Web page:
In 2015 NASA plans to launch a payload to 280 Km altitude on a sounding rocket from the Wallops Flight Facility. This payload will contain several novel technologies that work together to demonstrate methodologies for space sample return missions and for nanosatellite communications in general. The payload will deploy and test an Exo-Brake, which slows the payload aerodynamically, providing eventual de-orbit and recovery of future ISS samples through a Small Payload Quick Return project. In addition, this flight addresses future Mars mission entry technology, space-to-space communicationsusing the Iridium Short Messaging Service (SMS), GPS tracking, and wireless sensors using the ZigBee protocol. SOAREX-8 is being assembled and tested at Ames Research Center (ARC) and the NASA Engineering and Safety Center (NESC) is funding sensor and communications work. Open source Arduino technology and software are used for system control. The ZigBee modules used are XBee units that connect analog sensors for temperature, air pressure and acceleration measurement wirelessly to the payload telemetry system. Our team is developing methods for power distribution and module mounting, along with software for sensor integration, data assembly and downlink.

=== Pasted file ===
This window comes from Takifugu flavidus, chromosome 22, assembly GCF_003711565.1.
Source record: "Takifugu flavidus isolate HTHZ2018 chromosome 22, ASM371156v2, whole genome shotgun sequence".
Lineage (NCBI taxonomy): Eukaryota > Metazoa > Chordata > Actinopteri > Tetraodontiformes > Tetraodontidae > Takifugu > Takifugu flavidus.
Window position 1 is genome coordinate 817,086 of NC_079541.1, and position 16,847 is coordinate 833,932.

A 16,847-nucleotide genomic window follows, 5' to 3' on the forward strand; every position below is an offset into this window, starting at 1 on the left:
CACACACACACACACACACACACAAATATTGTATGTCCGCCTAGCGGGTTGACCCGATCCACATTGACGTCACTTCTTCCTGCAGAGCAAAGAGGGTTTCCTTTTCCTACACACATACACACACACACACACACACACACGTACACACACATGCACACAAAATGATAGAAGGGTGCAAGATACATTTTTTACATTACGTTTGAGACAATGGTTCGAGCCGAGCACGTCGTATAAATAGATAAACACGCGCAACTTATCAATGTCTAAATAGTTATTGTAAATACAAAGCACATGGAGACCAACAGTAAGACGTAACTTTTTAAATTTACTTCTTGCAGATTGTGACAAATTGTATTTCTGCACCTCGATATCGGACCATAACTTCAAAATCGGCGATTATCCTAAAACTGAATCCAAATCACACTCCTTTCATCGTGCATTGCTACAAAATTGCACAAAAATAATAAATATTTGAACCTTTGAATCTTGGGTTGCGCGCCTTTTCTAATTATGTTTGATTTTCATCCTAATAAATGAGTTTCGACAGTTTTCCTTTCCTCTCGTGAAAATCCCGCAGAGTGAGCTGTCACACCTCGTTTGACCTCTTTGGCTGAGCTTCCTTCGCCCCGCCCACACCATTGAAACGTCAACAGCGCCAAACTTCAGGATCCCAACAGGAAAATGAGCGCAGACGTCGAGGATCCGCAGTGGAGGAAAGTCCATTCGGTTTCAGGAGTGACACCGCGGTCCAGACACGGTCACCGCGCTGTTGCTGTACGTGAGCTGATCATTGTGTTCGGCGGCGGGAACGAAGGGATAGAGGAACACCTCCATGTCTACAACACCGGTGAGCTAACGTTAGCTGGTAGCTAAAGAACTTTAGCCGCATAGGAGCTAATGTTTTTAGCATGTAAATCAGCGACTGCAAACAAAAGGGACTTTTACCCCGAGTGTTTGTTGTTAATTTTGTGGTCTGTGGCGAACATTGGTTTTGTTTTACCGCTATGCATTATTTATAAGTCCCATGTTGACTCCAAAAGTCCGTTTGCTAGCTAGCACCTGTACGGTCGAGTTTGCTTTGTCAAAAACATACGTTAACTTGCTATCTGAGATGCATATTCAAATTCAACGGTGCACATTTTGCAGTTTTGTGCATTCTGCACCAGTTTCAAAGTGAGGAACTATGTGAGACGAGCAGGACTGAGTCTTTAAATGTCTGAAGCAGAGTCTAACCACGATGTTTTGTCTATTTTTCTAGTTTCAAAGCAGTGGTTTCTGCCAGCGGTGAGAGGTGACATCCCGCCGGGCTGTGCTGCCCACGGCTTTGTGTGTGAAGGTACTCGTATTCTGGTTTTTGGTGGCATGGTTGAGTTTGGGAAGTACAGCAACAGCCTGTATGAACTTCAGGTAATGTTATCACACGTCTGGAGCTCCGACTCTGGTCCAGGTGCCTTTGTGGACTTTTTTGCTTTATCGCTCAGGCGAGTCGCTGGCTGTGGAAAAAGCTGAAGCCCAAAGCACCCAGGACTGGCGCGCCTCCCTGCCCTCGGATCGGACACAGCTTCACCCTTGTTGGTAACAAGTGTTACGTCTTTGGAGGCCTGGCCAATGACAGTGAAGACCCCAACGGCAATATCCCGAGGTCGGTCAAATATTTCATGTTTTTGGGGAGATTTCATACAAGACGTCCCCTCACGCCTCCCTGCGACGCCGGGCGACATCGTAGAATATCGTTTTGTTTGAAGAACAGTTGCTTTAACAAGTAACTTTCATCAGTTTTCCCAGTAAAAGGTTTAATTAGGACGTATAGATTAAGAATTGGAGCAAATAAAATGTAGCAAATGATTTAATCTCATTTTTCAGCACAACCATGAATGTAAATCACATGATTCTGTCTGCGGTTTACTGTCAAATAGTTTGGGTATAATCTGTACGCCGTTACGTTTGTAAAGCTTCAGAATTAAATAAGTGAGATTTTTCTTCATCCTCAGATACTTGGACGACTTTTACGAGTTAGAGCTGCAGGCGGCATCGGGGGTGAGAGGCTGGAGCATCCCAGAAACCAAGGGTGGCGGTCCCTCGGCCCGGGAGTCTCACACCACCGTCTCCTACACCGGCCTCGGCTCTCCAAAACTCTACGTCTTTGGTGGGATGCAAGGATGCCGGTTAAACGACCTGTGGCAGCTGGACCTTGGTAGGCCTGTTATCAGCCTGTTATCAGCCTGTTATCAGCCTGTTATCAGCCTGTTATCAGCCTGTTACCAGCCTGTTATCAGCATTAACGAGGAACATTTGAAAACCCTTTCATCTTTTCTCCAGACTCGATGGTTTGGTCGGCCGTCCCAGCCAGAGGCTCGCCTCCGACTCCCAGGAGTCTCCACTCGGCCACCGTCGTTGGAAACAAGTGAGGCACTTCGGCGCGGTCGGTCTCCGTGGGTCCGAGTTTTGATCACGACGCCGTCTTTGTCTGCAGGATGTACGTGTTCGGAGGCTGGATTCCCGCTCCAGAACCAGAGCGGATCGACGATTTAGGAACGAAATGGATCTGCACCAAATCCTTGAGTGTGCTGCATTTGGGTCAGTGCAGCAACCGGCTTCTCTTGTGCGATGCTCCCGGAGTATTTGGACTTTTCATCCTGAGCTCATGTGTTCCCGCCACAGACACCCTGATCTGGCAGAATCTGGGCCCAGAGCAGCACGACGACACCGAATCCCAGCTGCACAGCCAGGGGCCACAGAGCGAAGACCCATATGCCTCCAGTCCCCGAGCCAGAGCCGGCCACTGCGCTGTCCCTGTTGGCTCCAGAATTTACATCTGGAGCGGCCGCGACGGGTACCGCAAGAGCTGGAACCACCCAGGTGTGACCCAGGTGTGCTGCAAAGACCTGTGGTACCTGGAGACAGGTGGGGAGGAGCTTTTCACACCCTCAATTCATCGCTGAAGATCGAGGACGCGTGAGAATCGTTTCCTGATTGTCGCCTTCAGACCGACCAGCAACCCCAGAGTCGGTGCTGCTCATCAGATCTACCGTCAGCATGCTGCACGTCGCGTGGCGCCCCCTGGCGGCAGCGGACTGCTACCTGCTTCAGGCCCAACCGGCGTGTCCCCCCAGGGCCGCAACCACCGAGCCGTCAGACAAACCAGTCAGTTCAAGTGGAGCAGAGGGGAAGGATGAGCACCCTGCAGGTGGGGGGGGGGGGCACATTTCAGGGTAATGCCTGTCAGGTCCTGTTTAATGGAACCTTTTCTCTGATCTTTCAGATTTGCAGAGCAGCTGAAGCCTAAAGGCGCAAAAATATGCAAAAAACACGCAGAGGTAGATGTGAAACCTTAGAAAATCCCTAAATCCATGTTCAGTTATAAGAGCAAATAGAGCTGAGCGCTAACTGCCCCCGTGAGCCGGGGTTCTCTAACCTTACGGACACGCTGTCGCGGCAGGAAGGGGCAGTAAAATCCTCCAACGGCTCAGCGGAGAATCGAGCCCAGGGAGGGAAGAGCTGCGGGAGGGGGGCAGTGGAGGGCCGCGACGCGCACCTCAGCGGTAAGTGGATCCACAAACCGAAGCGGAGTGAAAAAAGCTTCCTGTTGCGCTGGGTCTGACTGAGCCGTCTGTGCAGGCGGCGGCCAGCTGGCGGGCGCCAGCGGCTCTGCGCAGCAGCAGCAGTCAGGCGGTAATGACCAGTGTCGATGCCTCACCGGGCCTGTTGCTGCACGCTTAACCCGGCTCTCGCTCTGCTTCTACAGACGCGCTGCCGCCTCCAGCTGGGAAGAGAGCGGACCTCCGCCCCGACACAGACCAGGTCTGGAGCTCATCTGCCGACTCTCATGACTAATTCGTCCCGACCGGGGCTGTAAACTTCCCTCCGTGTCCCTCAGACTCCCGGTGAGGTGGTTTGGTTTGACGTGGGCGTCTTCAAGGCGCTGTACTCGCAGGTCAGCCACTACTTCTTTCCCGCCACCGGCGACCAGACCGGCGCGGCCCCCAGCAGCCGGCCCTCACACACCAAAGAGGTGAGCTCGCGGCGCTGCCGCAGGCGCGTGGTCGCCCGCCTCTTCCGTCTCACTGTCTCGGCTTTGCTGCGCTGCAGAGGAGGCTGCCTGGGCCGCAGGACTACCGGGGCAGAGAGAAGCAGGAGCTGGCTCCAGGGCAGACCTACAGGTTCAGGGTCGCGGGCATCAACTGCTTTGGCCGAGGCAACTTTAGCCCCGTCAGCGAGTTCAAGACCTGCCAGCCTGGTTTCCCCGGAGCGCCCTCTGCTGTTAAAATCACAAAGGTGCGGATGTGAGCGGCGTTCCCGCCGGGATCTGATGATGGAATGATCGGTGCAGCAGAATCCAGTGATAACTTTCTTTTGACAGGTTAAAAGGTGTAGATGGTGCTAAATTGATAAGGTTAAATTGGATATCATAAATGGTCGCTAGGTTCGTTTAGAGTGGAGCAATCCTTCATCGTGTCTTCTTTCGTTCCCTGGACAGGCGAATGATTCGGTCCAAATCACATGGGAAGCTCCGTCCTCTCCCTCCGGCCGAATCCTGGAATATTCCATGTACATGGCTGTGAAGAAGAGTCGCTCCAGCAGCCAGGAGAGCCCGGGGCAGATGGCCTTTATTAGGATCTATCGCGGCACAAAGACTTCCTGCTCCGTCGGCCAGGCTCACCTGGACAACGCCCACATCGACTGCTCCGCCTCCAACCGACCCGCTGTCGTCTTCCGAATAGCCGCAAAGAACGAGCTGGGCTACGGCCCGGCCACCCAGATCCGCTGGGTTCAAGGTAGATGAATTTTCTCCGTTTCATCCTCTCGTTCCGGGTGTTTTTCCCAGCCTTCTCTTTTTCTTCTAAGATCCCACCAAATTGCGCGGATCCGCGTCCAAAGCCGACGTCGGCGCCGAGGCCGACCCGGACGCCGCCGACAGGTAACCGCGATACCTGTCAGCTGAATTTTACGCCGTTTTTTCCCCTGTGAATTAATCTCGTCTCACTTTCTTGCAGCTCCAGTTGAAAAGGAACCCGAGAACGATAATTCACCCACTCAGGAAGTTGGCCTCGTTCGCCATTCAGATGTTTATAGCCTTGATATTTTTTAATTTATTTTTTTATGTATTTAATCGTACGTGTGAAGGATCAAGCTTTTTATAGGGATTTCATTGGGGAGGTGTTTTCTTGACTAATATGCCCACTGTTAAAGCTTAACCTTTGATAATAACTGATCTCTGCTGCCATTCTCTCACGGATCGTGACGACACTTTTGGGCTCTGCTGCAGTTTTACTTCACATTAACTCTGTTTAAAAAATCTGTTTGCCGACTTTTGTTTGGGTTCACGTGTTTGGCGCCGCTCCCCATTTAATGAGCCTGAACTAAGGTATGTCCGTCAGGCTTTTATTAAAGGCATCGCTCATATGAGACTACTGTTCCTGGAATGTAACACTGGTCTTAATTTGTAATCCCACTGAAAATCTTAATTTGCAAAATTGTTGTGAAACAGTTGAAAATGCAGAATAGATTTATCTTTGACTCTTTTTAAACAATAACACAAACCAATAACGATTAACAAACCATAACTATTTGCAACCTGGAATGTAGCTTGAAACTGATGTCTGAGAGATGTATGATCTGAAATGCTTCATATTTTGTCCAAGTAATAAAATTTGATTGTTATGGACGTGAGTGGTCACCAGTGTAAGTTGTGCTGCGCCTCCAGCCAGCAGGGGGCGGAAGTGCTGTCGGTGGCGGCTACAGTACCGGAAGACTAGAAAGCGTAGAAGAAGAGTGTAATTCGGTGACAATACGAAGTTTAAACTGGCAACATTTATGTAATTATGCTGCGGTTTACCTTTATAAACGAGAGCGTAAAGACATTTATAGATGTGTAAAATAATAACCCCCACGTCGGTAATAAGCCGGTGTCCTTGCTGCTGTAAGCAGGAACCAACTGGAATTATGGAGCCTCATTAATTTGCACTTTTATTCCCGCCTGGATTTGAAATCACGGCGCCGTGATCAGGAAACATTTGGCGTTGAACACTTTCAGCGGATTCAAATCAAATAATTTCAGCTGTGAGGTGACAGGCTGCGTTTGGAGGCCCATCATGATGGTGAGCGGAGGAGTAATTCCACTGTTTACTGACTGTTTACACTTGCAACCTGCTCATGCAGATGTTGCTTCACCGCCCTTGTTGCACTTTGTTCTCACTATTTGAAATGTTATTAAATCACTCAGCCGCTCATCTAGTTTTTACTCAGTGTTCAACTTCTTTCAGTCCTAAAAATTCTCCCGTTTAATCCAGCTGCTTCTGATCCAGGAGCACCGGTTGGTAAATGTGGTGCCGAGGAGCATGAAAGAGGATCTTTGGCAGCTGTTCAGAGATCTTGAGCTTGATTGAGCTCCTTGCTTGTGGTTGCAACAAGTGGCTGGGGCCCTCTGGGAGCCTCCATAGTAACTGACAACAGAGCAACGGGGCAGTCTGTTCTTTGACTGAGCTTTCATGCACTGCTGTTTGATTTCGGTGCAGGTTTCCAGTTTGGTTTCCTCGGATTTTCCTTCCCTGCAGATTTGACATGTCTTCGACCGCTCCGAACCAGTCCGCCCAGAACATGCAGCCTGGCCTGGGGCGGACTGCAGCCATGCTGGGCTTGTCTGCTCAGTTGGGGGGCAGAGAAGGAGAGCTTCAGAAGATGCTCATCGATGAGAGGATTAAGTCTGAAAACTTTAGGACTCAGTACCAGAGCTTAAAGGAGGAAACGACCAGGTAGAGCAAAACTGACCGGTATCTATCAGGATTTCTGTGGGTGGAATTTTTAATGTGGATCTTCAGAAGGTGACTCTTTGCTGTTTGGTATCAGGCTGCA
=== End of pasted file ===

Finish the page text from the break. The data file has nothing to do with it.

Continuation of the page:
We have demonstrated relaying telemetry to the ground using the Iridium satellite constellation on a previous flight, but the upcoming flight will be the first time we integrate useful flight test data from a ZigBee wireless sensor network. Wireless sensor data will measure the aerodynamic efficacy of the Exo-Brake permitting further onorbit flight tests of improved designs. The Exo-Brake is 5 m2 in area and will be stored in a container and deployed during ascent once the payload is jettisoned from the launch vehicle. We intend to further refine the hardware and continue testing on balloon launches, future sounding rocket flights and on nanosatellite missions. The use of standards-based and opensource hardware/software- has allowed for this project to be completed with a very modest budget and a challenging schedule. There is a wealth of hardware and software available for both the Arduino platform and the XBee, all low-cost or open-source. Along with the Exo-Brake hardware and deployment discussion, this paper will describe in detail the system architecture emphasizing the successful use of opensource hardware and software to minimize effort and cost. Testing procedures, radio frequency interference (RFI) mitigation, success criteria and expected results will also be discussed. The use of Iridium short messaging capability for space-to-space links, standards-based wireless sensor networks, and other innovative communications technology are also presented.